The naira is seen trading within a range on both the black market and official interbank window as the central bank continue to inject more dollars to boost liquidity in the foreign exchange market.
The central bank has consistently intervened in the foreign exchange market since February and has sold more than $4 billion to various sectors of the economy, this has improved liquidity and helped to ease pressure on the naira.
The naira was quoted at 379.07 per dollar at the investor window on Thursday, according to the market regulator FMDQ OTC Securities Exchange, while it traded flat at 380 to the dollar on the black market.
Commercial lenders were yet to put up a quote on the official interbank market, but the naira closed at 305.90 a dollar on Wednesday on the market.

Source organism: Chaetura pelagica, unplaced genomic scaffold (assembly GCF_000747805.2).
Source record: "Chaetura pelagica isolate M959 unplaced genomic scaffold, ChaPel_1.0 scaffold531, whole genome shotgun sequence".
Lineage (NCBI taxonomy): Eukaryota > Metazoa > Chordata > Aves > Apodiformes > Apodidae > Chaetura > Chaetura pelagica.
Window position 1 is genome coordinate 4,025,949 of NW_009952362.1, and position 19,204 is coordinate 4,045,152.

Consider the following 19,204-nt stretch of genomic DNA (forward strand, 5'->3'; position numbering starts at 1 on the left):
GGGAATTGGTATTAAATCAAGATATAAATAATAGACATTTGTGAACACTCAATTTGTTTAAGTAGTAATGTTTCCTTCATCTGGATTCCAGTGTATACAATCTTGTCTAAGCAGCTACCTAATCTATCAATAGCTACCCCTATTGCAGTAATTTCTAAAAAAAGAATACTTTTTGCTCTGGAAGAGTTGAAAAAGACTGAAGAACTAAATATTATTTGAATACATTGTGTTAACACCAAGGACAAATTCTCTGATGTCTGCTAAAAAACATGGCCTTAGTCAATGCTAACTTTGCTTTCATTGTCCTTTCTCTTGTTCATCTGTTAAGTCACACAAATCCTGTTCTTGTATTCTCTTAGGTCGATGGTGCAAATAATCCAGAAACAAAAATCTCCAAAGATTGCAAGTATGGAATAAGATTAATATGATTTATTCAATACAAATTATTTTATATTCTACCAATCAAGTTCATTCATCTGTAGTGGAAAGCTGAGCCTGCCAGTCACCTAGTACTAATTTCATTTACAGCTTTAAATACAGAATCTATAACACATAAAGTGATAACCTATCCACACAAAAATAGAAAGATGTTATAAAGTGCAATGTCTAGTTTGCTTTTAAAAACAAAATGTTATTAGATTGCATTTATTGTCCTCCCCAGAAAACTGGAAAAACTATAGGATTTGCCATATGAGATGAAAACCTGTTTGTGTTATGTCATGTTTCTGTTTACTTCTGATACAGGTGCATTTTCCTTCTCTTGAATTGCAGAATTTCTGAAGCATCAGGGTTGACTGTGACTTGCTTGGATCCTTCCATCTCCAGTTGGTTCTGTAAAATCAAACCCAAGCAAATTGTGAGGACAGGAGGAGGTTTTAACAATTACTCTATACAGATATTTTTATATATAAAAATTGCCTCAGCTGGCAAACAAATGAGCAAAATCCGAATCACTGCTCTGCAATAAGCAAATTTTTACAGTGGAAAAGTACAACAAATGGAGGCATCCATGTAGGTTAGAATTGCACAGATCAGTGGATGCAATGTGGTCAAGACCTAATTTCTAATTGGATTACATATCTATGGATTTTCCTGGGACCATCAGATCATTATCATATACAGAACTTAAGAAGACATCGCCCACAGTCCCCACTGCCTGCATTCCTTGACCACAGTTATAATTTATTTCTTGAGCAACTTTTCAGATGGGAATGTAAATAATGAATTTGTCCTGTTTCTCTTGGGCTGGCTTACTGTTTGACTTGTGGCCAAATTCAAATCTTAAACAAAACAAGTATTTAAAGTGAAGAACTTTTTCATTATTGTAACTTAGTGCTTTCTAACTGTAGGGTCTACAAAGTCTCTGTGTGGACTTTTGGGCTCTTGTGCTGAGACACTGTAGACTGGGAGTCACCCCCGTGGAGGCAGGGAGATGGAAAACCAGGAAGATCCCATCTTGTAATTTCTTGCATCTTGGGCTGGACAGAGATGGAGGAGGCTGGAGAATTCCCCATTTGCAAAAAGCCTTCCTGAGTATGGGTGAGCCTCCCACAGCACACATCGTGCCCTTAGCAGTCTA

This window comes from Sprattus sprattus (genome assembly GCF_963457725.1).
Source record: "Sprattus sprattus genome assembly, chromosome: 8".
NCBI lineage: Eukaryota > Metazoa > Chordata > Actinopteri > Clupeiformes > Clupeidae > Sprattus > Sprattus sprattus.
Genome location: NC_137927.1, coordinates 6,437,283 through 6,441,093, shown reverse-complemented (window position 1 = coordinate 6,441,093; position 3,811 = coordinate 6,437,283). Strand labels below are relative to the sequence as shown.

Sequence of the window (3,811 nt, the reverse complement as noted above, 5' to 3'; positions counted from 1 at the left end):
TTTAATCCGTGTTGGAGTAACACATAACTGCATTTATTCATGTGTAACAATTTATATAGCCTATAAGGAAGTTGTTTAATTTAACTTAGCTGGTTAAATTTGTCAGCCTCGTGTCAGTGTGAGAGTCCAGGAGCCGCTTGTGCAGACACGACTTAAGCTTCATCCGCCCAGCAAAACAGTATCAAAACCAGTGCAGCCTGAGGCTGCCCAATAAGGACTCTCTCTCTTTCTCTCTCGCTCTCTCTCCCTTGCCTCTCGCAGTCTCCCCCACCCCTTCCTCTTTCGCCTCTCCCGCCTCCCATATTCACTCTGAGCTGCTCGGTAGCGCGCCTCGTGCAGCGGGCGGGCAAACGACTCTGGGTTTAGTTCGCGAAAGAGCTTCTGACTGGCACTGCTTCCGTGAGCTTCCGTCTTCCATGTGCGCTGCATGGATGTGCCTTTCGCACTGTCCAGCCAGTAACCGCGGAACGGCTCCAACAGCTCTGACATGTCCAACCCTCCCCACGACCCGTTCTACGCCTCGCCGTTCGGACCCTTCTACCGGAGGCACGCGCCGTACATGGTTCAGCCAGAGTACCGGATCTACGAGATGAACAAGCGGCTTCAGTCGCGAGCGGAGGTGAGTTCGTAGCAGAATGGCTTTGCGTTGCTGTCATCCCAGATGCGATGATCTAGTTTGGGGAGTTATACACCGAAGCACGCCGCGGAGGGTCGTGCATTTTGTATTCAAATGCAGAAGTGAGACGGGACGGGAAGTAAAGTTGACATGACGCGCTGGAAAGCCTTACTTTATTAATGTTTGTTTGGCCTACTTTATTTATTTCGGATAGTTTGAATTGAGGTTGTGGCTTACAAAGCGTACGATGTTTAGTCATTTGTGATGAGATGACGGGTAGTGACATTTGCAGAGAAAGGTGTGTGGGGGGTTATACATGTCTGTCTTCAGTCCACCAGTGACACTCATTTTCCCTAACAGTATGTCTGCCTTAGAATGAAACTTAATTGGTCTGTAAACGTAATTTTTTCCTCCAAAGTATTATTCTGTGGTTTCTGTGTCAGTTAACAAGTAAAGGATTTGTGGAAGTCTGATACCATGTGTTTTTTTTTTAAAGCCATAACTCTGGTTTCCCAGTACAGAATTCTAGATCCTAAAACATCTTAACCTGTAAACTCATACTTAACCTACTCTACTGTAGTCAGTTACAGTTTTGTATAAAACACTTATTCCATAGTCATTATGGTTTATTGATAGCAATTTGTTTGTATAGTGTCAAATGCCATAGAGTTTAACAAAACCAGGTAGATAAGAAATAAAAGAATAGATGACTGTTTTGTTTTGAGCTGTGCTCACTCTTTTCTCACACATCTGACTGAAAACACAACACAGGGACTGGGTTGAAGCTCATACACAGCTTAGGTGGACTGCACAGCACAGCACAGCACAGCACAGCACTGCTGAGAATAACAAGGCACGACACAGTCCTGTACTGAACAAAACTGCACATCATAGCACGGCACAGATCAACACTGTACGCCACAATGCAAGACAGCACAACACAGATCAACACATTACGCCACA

Nigeria’s economy stayed in recession in the first quarter and shrank more sharply than thought at the end of last year.
Data released on Tuesday confirmed that the country remains in recession despite the drop in inflation rate.
This comes as signs of growth in the oil sector fuelled hopes of an upturn in coming months.
The economy shrank by 1.5 percent in 2016 for its first annual drop in 25 years, hit by a shortage of hard currency and lower revenues from its dominant oil sector as world crude prices stayed under pressure.
Gross domestic product shrank a further 0.52 percent year-on-year in the first quarter, the National Bureau of Statistics (NBS) said on Tuesday, also revising the fourth quarter contraction to 1.73 percent from 1.30 percent.
Supported by higher oil revenues, the central bank has in recent weeks succeeded in narrowing the spread in the naira currency’s official and parallel market rates.
It has sold more than $4 billion since it started intervening on the official foreign exchange market in February to try to ease pressure on the naira.
The currency has firmed on the black market from a record low of 520 to the dollar hit in February prior to the interventions.